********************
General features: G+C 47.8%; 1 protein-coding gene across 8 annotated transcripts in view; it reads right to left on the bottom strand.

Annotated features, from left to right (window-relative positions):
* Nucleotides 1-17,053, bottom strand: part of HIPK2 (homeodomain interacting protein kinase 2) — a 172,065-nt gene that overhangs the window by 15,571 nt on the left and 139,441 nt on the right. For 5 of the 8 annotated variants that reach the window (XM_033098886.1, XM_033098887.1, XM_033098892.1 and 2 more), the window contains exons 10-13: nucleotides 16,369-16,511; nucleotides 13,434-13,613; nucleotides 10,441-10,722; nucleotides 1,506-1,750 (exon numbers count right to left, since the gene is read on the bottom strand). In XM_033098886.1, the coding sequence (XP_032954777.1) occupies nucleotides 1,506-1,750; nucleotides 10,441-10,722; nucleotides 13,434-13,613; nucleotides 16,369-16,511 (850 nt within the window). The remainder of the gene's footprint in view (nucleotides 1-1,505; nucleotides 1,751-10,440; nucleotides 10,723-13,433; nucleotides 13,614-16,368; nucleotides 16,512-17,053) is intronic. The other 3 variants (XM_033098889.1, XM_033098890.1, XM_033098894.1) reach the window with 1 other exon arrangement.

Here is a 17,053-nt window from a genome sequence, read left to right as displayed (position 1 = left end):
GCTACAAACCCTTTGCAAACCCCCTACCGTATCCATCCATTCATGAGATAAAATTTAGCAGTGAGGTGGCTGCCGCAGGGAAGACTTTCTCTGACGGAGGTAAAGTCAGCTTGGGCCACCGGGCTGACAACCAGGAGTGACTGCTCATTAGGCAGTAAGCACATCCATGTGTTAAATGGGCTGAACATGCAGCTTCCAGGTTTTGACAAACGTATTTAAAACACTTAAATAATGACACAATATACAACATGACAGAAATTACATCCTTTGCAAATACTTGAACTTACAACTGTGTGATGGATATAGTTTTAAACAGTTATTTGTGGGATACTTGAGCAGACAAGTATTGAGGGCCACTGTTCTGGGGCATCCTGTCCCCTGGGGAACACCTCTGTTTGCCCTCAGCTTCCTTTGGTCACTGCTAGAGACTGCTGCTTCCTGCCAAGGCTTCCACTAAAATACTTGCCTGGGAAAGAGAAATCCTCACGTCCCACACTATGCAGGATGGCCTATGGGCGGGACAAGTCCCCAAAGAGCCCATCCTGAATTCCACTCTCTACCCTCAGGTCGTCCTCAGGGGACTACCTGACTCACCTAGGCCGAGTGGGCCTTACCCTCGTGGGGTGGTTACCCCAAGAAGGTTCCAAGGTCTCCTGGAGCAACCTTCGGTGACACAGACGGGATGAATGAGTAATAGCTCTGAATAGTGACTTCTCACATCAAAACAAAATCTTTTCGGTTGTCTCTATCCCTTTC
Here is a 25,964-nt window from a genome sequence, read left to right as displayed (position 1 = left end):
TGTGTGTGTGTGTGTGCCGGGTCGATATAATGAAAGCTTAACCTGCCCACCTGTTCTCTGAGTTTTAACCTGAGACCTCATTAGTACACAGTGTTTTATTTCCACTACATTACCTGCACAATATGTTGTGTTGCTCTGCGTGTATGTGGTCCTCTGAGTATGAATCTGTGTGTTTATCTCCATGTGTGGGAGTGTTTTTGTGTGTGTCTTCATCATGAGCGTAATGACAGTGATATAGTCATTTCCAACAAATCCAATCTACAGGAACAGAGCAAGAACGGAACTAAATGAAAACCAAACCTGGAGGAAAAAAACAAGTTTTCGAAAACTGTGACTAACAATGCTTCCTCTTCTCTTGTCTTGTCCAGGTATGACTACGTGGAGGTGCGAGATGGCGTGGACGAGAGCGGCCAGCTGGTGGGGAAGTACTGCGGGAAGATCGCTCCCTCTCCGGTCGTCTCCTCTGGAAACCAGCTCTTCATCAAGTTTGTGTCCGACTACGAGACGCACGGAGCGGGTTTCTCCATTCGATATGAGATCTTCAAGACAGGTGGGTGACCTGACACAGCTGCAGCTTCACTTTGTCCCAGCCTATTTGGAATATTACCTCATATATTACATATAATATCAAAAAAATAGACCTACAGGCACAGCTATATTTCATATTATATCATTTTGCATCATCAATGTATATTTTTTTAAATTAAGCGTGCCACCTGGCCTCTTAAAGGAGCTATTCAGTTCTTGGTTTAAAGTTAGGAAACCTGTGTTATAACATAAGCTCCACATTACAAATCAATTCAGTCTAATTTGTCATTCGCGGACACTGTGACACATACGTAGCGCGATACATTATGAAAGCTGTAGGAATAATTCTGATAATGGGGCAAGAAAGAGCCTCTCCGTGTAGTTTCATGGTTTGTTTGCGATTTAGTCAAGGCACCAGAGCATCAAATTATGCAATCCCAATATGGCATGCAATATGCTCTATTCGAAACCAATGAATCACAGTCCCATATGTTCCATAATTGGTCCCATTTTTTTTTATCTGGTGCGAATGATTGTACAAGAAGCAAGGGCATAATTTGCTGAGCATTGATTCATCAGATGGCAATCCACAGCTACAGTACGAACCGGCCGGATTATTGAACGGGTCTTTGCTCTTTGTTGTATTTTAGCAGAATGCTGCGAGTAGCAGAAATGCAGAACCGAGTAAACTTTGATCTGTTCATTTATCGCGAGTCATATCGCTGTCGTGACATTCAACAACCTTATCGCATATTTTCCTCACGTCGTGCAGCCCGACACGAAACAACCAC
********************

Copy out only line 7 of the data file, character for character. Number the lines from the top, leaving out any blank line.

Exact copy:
TGTGTGTGTGTGTGTGCCGGGTCGATATAATGAAAGCTTAACCTGCCCACCTGTTCTCTGAGTTTTAACCTGAGACCTCATTAGTACACAGTGTTTTATTTCCACTACATTACCTGCACAATATGTTGTGTTGCTCTGCGTGTATGTGGTCCTCTGAGTATGAATCTGTGTGTTTATCTCCATGTGTGGGAGTGTTTTTGTGTGTGTCTTCATCATGAGCGTAATGACAGTGATATAGTCATTTCCAACAAATCCAATCTACAGGAACAGAGCAAGAACGGAACTAAATGAAAACCAAACCTGGAGGAAAAAAACAAGTTTTCGAAAACTGTGACTAACAATGCTTCCTCTTCTCTTGTCTTGTCCAGGTATGACTACGTGGAGGTGCGAGATGGCGTGGACGAGAGCGGCCAGCTGGTGGGGAAGTACTGCGGGAAGATCGCTCCCTCTCCGGTCGTCTCCTCTGGAAACCAGCTCTTCATCAAGTTTGTGTCCGACTACGAGACGCACGGAGCGGGTTTCTCCATTCGATATGAGATCTTCAAGACAGGTGGGTGACCTGACACAGCTGCAGCTTCACTTTGTCCCAGCCTATTTGGAATATTACCTCATATATTACATATAATATCAAAAAAATAGACCTACAGGCACAGCTATATTTCATATTATATCATTTTGCATCATCAATGTATATTTTTTTAAATTAAGCGTGCCACCTGGCCTCTTAAAGGAGCTATTCAGTTCTTGGTTTAAAGTTAGGAAACCTGTGTTATAACATAAGCTCCACATTACAAATCAATTCAGTCTAATTTGTCATTCGCGGACACTGTGACACATACGTAGCGCGATACATTATGAAAGCTGTAGGAATAATTCTGATAATGGGGCAAGAAAGAGCCTCTCCGTGTAGTTTCATGGTTTGTTTGCGATTTAGTCAAGGCACCAGAGCATCAAATTATGCAATCCCAATATGGCATGCAATATGCTCTATTCGAAACCAATGAATCACAGTCCCATATGTTCCATAATTGGTCCCATTTTTTTTTATCTGGTGCGAATGATTGTACAAGAAGCAAGGGCATAATTTGCTGAGCATTGATTCATCAGATGGCAATCCACAGCTACAGTACGAACCGGCCGGATTATTGAACGGGTCTTTGCTCTTTGTTGTATTTTAGCAGAATGCTGCGAGTAGCAGAAATGCAGAACCGAGTAAACTTTGATCTGTTCATTTATCGCGAGTCATATCGCTGTCGTGACATTCAACAACCTTATCGCATATTTTCCTCACGTCGTGCAGCCCGACACGAAACAACCAC